Michael Flatley is the principal choreographer and self-designated star of this year's most unlikely commercial success - the Irish dancing extravaganza that grew out of a seven-minute interval act, entitled Riverdance, at the 1994 Eurovision Song Contest. Until Riverdance - The Show, Flatley's main claim to fame rested upon the kind of achievements that suggest a life devoted to collecting titles and prizes. He was (quite some time ago, I'd guess) the first American to win the All-World Championships in Irish Dancing; he holds a Guinness Book world record for tapping speed; and, four years ago, was declared a Living Treasure by the National Geographic Society. Yet, ironically, he is the most fossilised feature of Riverdance, a performer whose high-energy "I'm Alive" facade merely draws attention to the physical strain its designed to conceal.
When Chicago-born, Los Angeles-based Flatley burst through the wings in that high, criss-crossing, front-kick jump that yells "Look at me!", he reveals, most immediately, the limitations of his technical skill. While Irish dancing requires the torso and arms to be held rigid as if in conflict with the frenetic activity of feet and legs - a sight best described as half rigor mortis, half greased lightning - Flatley's short- waisted, boxer's upper body is as lamentably stiff as his sun-streaked hairdo. He isn't a terrible mover, but nor is he the star of the show in which leading lady, Jean Butler, and certain members of the large, supporting ensemble register as far more appealing and naturally gifted exponents of their art.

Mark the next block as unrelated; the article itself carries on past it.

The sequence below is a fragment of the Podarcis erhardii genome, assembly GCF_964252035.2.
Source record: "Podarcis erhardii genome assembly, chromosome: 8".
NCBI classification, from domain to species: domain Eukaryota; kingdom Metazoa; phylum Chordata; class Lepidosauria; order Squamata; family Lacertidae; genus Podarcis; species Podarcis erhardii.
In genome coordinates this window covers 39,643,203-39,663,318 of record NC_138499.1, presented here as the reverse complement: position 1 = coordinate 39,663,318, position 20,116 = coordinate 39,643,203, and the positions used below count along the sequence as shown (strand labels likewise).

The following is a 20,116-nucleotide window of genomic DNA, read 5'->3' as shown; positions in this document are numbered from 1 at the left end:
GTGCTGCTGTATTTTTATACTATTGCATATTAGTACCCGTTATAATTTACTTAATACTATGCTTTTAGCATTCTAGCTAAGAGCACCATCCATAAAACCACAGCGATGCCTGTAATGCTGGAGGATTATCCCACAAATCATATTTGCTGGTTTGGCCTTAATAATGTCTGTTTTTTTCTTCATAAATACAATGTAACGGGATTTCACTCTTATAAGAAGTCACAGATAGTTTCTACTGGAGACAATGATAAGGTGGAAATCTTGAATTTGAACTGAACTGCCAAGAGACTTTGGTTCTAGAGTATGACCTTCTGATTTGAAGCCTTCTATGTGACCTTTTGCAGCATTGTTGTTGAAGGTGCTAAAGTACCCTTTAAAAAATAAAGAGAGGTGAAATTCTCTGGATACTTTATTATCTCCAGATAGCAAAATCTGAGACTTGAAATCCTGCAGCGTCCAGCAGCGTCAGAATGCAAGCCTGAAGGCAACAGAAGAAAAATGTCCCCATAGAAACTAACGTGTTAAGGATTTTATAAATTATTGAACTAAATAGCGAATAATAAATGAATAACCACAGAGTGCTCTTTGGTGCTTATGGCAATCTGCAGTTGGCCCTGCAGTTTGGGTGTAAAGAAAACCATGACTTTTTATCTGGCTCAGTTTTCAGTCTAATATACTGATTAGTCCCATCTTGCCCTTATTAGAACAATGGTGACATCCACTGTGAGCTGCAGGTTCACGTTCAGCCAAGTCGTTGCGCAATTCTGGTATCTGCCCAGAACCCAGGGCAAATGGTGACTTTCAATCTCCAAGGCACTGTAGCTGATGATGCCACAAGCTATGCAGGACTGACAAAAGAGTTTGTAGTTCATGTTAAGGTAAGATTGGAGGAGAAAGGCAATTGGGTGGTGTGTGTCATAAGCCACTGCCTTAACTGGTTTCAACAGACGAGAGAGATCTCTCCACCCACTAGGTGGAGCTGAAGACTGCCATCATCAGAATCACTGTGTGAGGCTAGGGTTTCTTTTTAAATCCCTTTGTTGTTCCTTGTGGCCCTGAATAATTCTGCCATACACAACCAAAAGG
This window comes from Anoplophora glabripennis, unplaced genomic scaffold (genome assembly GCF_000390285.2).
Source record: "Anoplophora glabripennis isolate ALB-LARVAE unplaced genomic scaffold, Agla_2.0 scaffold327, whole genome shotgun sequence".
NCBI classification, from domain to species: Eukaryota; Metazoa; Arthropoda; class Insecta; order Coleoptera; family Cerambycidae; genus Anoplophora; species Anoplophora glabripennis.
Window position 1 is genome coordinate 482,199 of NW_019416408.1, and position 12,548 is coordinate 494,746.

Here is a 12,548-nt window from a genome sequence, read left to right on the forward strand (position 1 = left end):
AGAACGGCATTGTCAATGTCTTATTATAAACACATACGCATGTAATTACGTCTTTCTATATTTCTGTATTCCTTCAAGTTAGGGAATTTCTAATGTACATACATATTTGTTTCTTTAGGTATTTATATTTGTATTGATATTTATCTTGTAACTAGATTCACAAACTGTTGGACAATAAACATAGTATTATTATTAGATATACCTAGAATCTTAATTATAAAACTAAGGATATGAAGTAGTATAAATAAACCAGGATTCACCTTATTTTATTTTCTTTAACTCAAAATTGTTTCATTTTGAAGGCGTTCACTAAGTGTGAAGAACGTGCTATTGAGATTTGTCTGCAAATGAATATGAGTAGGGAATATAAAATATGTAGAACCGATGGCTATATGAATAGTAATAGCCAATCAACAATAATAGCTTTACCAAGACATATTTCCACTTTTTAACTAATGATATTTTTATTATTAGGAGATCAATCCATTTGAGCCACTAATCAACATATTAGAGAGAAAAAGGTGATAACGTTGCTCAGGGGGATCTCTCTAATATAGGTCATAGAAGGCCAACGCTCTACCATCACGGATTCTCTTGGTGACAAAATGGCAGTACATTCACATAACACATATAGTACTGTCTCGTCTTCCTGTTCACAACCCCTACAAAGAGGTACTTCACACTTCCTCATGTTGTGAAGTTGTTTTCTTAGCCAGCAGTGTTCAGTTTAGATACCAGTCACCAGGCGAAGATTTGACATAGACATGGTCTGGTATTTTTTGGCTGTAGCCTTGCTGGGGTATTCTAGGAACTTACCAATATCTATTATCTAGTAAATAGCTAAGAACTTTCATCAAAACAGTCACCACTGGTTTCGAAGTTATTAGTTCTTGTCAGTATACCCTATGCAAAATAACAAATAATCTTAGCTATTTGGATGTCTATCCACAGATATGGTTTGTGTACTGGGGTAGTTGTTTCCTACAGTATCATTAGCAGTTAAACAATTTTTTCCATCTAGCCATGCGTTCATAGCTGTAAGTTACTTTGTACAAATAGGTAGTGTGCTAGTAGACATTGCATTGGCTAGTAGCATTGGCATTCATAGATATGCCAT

Flatley comes across as the Wayne Sleep of a project that purports to treat Irish dancing as a feasible spectator sport but confines it to short, glitzy sequences, and devotes the second half of the evening to a goulash of Harlem tap, flamenco, East European folk dances and even the alleluia songs of a gospel choir from Atlanta. All this supposedly ties in with the show's "journey" theme - the homeland / Irish emigration / the New World - and allows the entire hotchpotch of dance and music to be gathered into a final, cloyingly sentimental picture of global unity, of the linked- hands, shared-movement-motif variety.
While Flatley basks in the mere apprehension of an encore, Butler, a Barbie doll of a woman - saved by her heart of stone demeanour and the dazzling mischief of her legs - looks faintly embarrassed by the whole thing. Irish dancing may have been the original starting point for the slick, light-entertainment money-spinner that is now Riverdance - The Show. But the dance has been sacrificed to choreographic routines as bland as the Eurovision Songs with which it first shared the stage.
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